We are a significant player in the Pacific in development, trade, security and assisting in conflict resolution. Our cultural, family and historical links and the attitude and ability of our Defence Force personnel to get on well with local people have assisted in the leadership role we have been able to play.
Ironically one factor in our success in peacekeeping around the world is that because we are small we are seen by locals as non threatening and not simply being motivated by promotion of our own interests.
It is vital that we continue to exercise a leadership role in the Pacific.
In particular in Melanesia, population pressures, land disputes, ethnic tensions, failing economies, corruption and loss of good governance and the rule of law are factors creating serious instability.
If states fail in the region, the vacuum of authority creates a haven for trans-national crime and even potentially terrorism. That not only blights the lives of local people but also threatens the security of the region and impacts on us.
I believe the RAMSI mission in the Solomons is a good model of regional cooperation and measured intervention that has successfully pulled that country back from the brink of anarchy.
While there is still a long way to go, the work that we have been able to do with Australia and others has made a real difference and created the basis for national recovery.
In summary, I believe that New Zealand has punched above its weight in the international arena and has shown leadership by example and in influencing outcomes in key areas.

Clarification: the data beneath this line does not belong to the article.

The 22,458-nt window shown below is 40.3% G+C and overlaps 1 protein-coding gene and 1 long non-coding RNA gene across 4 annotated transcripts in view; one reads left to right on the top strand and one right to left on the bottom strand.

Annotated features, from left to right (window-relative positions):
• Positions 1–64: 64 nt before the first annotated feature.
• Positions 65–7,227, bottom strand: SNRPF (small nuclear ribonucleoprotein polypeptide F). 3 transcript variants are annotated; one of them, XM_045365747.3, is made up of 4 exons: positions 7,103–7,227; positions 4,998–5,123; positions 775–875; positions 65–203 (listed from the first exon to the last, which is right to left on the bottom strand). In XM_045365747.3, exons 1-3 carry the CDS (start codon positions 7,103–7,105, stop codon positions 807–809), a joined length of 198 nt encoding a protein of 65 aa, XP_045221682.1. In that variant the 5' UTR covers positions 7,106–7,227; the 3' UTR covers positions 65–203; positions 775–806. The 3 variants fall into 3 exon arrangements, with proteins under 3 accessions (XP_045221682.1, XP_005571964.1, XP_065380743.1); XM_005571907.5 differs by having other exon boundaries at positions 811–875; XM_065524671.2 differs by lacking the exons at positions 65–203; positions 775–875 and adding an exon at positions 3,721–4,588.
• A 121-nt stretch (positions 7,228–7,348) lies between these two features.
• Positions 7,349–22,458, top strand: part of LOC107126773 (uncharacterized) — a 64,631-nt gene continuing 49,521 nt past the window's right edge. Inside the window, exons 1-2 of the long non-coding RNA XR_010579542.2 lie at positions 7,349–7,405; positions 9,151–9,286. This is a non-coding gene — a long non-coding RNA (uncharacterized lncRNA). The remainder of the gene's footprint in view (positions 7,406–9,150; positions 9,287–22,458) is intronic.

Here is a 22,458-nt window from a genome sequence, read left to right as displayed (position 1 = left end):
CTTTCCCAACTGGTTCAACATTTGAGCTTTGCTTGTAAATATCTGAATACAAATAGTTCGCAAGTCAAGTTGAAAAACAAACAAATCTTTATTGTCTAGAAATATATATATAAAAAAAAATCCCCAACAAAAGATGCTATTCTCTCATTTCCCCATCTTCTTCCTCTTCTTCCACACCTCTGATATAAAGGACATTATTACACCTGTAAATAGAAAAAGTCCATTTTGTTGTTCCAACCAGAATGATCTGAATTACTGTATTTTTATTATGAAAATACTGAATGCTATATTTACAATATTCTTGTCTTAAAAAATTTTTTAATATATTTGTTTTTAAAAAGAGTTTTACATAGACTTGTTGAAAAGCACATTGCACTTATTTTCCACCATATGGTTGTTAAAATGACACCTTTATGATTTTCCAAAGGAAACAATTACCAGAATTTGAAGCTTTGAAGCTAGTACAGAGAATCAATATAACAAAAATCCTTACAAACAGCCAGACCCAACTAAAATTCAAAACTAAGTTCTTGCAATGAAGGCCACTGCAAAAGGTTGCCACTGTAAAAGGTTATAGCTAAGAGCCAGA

I want to turn now to the second question, which relates to government leadership in setting direction for the New Zealand Defence Force.
Not long after becoming a Minister in 2000, I noted in a speech on foreign security policy challenges that in a troubled world military forces would continue to be an important foreign policy instrument and crisis management tool for New Zealand.
Early in its term the new government noted that there had been a shift in New Zealand's strategic environment.
The threat to security from interstate conflict had diminished while the threat to peace from terrorist or criminal activity had increased. We also recognised that after a decade of funding cuts the Defence Forces were in poor shape.
Significant investment was needed to rebuild them and the structure of the forces needed to be reshaped to maximise their effectiveness in response to the new strategic realities.
Resources needed to be more targeted to those areas where we could make a real and credible contribution to regional and global security. A whole of government rather than a fragmented approach was needed to more effectively meet security challenges.
The government's defence policy framework of June 2000 reaffirmed New Zealand's five areas of policy focus: the defence of New Zealand's economic zone; a strong strategic relationship with Australia; fulfilling our responsibilities in the Pacific islands; an expanding role in the security dialogue of Asia, and a global approach to multilateral peace support and humanitarian commitments. To meet these policy objectives the future shape of the defence forces was set out in the Government Defence Statement: A Modern Sustainable Defence Force Matched to New Zealand's Needs.
It directed investment towards the rebuilding of a combat capable Defence Force encompassing a motorised land force, an enhanced Navy and a refocused Air Force.
To improve its capability, a joint approach was developed to structure and operations within Defence. Changes were made to enhance cooperation and collaboration between the New Zealand Defence Force and the Ministry of Defence. Policy branches were integrated; joint governance fora established, and shared and separate accountabilities more clearly defined.
As the first major step towards enhancing 'jointness' and eliminating unnecessary duplication, Headquarters Joint Forces New Zealand was created; a Joint Command and Staff College was opened at Trentham, and work started on establishing a Joint Logistics and Supply Organisation.
In 2002 the Defence Long Term Development Plan was adopted as a mechanism to update and replace a range of obsolescent capital equipment.
Over the next couple of years, the Navy will acquire seven new vessels. These will allow improved maritime surveillance, greater capacity for sealift, and enhanced fisheries and coast guard functions.